The invention presents a new strategy for gas-phase chemical sensing based on optical time domain reflectometry (OTDR). OTDR enables fast and analytical measurements of vapor mixtures along kilometers of optical fiber. Unlike electronic noses, which have a single point sensor, the optical nose disclosed below is a true distributed sensor, with a large number of closely spaced sensing points along the length of the optical fiber. In addition, the optical nose can be employed in areas where electromagnetic interference renders an electronic nose ineffective. Finally, the polymers used in the OTDR sensing scheme do not require doping with carbon-black, thus reducing fabrication complexity.
The optical nose of the invention permits distributed environmental monitoring of volatile chemicals in the atmosphere. As a true distributed sensor it utilizes a sensing element that can monitor a large area with good spatial resolution.
Distributed environmental monitoring of volatile chemicals in the atmosphere can be accomplished by using optical fibers as sensing elements and picosecond laser pulses to locate the response of the fiber to volatiles. A change in gas-phase concentration is transduced to an optical response by choosing a polymer coating for an optical fiber that swells upon absorbing volatile substances. Thus, as the coating absorbs volatiles and swells, the resulting stress triggers a change in refractive index that partially reflects the picosecond pulse launched at the beginning of the fiber. The location of the swelling is found by measuring the time-of-flight for the picosecond pulse (OTDR technique).
In another embodiment of the invention, a swelling polymer coating is deposited on the fiber in a periodic manner in or with a non-swelling polymer coating. The periodicity of the pattern of polymer coating is chosen to produce a long period grating with desired optical characteristics in fiber core surrounded by conventional cladding. When the fiber is exposed to volatile components, the polymer stripes swell thereby inducing periodic stress on the fiber cladding and core leading to a periodic pattern of stressed regions in core. The periodic pattern of stress changes the coupling of forward propagating modes of light in the fiber. Attenuation of specific wavelengths is dependent on the degree of strain, and so the fiber is sensitive to the concentration of analyte causing the swelling.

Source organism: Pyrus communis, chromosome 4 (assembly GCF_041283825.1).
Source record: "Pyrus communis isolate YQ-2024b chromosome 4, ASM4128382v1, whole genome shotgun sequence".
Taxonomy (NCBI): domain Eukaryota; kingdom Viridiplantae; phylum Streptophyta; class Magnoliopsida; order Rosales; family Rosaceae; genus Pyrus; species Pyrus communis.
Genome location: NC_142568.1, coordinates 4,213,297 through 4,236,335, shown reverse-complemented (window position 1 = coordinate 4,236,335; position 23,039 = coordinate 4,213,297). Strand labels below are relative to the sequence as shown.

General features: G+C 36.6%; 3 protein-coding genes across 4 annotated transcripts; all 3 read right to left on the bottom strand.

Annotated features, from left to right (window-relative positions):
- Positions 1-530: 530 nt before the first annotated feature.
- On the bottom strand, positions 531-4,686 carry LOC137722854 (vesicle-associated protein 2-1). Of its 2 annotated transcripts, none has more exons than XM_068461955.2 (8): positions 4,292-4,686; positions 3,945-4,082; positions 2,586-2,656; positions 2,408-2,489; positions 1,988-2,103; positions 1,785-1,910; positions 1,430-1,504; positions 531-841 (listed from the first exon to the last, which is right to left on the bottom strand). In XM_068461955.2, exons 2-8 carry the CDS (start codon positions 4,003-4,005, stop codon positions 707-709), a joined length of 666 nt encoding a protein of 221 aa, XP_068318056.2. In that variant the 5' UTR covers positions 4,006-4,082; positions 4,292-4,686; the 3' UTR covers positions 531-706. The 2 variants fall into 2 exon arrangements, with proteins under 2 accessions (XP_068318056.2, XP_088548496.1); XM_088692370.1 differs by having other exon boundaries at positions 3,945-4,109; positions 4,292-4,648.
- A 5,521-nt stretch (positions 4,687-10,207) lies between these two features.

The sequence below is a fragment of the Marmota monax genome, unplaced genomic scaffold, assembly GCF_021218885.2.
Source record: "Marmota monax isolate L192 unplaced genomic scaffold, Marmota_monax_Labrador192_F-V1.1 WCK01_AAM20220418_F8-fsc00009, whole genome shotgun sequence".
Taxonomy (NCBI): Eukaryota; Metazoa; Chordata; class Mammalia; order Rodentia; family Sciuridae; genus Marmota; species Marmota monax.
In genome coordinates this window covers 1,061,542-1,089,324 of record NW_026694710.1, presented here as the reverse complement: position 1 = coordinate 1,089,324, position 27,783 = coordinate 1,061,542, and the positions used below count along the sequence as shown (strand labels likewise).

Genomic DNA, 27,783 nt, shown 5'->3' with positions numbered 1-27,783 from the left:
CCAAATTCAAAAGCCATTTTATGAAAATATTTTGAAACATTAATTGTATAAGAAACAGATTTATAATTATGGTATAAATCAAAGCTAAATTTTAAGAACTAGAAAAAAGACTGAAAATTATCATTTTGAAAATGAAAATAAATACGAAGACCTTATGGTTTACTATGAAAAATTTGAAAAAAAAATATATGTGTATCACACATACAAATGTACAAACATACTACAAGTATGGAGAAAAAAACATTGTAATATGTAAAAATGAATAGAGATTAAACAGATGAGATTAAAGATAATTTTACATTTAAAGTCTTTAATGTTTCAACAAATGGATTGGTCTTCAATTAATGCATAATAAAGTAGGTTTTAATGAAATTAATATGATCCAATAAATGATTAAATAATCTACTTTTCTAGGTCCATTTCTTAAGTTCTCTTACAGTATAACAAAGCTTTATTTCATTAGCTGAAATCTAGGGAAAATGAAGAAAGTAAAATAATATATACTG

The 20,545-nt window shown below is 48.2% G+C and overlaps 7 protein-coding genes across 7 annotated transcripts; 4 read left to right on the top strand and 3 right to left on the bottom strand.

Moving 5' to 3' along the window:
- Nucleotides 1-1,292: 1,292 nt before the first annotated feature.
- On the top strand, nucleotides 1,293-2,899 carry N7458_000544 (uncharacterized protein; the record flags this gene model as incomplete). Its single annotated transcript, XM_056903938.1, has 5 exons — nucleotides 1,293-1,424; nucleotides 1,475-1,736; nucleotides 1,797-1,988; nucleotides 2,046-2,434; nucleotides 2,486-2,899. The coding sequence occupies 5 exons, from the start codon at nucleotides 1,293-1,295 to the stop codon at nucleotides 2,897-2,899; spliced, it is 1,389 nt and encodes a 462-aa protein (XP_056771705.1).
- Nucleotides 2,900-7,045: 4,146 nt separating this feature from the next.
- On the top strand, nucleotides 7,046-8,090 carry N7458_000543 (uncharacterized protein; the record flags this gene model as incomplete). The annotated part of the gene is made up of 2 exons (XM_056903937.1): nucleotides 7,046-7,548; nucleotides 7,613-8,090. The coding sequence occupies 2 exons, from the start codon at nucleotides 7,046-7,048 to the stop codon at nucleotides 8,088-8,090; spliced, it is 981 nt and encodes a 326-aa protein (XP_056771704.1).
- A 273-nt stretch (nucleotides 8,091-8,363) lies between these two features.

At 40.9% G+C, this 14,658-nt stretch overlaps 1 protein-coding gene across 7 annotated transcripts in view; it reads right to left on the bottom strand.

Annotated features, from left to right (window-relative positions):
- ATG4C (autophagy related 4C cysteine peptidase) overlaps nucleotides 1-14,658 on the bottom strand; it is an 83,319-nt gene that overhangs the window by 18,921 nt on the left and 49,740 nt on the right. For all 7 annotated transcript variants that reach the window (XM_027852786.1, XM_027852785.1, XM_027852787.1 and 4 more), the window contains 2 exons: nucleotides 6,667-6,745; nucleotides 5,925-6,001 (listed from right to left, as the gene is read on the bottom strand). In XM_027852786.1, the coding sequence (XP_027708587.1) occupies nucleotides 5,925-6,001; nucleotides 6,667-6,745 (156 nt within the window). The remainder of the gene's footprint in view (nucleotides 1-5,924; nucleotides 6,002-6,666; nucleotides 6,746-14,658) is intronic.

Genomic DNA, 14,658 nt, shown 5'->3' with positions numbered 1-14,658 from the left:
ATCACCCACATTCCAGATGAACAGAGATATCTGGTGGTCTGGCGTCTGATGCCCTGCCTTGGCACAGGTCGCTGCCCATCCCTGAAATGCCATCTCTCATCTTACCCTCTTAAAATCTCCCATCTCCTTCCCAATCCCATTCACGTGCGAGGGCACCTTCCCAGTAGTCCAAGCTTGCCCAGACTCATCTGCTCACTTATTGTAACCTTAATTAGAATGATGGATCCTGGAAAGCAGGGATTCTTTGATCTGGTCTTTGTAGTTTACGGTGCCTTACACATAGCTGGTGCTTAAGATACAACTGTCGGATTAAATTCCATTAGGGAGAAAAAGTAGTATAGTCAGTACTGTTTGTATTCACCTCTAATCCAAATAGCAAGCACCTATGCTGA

Thus the invention is defined as a method of analyzing an analyte dispersed in a medium comprising the steps of providing an optic fiber with at least one analyte-sensitive sensitive material disposed thereon, the analyte-sensitive material inducing a stress on the optic fiber; and sensing the stress induced on the optic fiber to identify exposure of the analyte-sensitive material to the analyte. The expanding or contracting polymer is disposed on the exterior of a conventional optic fiber. In one embodiment the polymer is disposed in a notch defined into the optic fiber to induce a bend in the optic fiber on exposure to th analyte. In another embodiment th polymer comprises a sequence of periodic longitudinal depositions of the expanding or contracting polymer on the fiber to create a periodic stress-induced grating in the optic fiber.
In one embodiment the plurality of analyte-sensitive materials are disposed at predetermined longitudinal positions on the optic fiber, and the step of sensing the stress induced on the optic fiber comprises performing optical time domain reflectometry to determine the longitudinal position of the analyte-sensitive material on the optic fiber.
In another embodiment, the step of sensing the stress induced on the optic fiber comprises sensing attenuation of light at a predetermined wavelength in the periodic stress-induced grating in the optic fiber.